Mr Deputy President, through you, I would like to thank Senator Payne for sharing with us her thoughts about TV programs. But we are actually here today taking note of answers, to talk about the economy—because that is what question time was largely about today. The minerals resource rent tax was always likely to be a volatile tax. The PRRT did not generate the dollars that it was expected to at the time that it was introduced many years ago. In fact, it made about half the amount of revenue that was forecast. I am somewhat surprised that those opposite seem to be so opposed to the idea of progressive taxation as opposed to royalties on Australia's mining companies—particularly at a time when we know that commodity prices have fallen. We want to keep strength in the Australian economy, and it completely befuddles me why those opposite do not subscribe to the idea of progressive taxation—taxation based on profits, which have clearly fallen given the fact that commodity prices have fallen. It is not within their economic rhetoric. I do not believe that those opposite, when they were in government, taxed nearly enough of the super profits that were made by many of Australia's mining companies. Frankly, I would say the same of my own state Labor government under its royalties regimes. The simple fact is that this government has delivered a surplus. Those opposite have tried to argue that there is no surplus. We have just delivered a midyear economic forecast with billions of dollars worth of savings to return the budget to surplus as forecast. We are committed and we are very much on track to deliver it. This is really very important, because a budget surplus gives the Reserve Bank the flexibility that we want them to have to keep interest rates in this nation low—as it has several times in the past year when it has cut interest rates. This is of maximum benefit to the Australian economy and to Australian households.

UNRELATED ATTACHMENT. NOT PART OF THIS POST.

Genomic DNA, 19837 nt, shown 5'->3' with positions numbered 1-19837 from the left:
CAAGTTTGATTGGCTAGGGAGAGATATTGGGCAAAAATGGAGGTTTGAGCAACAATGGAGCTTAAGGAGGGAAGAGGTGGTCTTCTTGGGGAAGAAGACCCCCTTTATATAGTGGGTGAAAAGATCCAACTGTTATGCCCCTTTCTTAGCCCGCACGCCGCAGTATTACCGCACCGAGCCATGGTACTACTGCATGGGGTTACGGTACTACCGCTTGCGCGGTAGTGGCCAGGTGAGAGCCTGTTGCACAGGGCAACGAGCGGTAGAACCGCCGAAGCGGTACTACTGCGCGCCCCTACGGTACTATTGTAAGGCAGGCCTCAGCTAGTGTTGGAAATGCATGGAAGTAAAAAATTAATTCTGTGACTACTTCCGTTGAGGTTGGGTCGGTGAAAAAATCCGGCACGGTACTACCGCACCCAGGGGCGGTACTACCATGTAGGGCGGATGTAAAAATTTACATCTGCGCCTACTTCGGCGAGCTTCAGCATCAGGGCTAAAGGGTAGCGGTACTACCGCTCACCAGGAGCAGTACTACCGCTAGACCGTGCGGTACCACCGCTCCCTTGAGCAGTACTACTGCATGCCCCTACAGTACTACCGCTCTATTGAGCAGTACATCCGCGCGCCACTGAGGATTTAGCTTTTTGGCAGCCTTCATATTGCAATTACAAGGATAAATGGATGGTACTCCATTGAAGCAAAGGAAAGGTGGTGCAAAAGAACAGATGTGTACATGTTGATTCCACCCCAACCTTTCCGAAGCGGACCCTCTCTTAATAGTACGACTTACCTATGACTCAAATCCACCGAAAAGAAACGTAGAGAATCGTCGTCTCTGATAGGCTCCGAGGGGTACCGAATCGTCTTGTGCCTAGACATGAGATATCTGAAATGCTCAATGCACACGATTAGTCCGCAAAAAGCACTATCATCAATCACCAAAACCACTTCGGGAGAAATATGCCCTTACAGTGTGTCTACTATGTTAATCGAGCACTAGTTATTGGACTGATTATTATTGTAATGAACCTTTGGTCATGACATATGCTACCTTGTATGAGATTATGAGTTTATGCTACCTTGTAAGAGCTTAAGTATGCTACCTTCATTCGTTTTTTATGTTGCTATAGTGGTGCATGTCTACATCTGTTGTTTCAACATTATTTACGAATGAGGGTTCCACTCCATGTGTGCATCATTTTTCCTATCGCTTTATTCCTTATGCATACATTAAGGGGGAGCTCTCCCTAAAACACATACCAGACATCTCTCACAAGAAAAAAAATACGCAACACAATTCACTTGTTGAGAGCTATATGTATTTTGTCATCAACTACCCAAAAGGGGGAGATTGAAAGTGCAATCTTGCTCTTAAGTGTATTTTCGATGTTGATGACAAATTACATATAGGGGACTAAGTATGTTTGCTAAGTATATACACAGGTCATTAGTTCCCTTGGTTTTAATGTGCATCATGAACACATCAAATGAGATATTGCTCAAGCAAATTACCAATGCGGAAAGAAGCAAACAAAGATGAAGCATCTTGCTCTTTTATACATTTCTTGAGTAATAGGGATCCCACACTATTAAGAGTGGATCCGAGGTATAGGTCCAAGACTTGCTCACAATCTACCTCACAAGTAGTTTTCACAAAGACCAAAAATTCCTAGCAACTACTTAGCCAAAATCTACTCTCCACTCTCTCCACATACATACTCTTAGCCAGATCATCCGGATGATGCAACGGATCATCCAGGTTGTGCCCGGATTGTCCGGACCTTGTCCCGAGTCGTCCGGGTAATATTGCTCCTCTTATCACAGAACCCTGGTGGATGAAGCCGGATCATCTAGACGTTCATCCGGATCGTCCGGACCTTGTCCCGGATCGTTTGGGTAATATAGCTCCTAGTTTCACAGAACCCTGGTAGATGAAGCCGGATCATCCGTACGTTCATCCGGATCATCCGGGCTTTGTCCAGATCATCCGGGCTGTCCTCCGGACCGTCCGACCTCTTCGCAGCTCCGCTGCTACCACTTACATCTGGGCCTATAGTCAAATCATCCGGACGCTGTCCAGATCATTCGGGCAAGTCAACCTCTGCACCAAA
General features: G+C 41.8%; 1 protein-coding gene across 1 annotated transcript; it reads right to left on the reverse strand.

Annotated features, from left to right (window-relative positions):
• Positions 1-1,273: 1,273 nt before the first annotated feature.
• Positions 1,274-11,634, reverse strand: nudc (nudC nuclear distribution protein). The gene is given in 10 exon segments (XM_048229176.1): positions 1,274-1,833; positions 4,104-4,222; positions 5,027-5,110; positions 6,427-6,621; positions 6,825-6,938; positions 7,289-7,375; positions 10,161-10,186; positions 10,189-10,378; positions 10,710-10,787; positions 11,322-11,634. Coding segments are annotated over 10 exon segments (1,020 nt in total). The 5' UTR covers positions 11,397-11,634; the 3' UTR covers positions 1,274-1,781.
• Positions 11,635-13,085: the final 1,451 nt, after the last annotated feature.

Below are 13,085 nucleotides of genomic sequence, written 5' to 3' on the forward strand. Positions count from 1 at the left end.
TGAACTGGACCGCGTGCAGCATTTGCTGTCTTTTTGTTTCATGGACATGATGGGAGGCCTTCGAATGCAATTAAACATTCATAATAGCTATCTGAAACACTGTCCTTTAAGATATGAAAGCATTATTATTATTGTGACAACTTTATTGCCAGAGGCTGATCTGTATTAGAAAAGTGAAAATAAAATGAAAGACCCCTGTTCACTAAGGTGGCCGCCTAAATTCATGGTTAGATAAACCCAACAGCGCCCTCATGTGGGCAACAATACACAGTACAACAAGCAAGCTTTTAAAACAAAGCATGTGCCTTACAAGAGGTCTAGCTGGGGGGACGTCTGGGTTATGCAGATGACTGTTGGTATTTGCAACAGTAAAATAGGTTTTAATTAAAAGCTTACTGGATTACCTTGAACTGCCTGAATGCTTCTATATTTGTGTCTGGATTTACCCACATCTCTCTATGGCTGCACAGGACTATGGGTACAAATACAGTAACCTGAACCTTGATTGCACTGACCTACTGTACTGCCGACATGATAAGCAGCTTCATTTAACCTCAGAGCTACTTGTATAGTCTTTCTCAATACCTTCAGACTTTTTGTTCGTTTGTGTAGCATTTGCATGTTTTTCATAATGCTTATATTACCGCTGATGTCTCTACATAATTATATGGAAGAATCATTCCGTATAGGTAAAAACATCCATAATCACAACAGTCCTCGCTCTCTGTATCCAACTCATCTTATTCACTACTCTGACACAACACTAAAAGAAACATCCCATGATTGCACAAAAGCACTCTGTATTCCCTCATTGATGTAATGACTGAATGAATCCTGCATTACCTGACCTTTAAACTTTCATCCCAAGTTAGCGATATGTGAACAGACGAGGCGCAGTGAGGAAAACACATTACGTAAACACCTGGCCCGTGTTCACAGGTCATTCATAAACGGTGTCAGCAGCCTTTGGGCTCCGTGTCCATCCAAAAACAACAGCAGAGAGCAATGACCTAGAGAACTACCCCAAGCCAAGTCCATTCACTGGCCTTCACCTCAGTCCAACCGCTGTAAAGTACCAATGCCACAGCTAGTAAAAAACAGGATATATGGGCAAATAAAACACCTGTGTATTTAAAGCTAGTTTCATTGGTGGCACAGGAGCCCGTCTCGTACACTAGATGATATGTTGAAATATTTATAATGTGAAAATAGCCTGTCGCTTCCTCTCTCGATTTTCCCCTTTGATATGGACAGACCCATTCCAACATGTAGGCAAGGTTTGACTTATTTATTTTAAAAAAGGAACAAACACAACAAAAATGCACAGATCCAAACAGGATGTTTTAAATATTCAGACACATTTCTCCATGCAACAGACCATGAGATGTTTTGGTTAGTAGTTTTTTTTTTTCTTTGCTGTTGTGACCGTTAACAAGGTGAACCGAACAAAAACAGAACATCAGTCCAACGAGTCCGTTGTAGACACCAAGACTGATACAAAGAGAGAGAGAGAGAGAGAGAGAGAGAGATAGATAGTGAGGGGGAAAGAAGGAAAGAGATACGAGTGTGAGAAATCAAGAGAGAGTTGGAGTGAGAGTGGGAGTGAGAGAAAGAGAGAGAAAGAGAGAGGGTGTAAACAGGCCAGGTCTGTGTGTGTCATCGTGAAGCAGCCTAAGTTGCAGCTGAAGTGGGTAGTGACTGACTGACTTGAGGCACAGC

What we are about are fiscal settings that will always be appropriate for our economy, for the nation and for the jobs that we seek to create. That will never change. These are Labor's values and Labor's priorities. That is why this government stepped in to support the economy at the height of the global financial crisis. We have had some debate today about the so-called success of the stimulus package. It was successful, and it is proven by the 200,000 jobs that were saved at a time when many economies around the world were losing jobs hand over fist.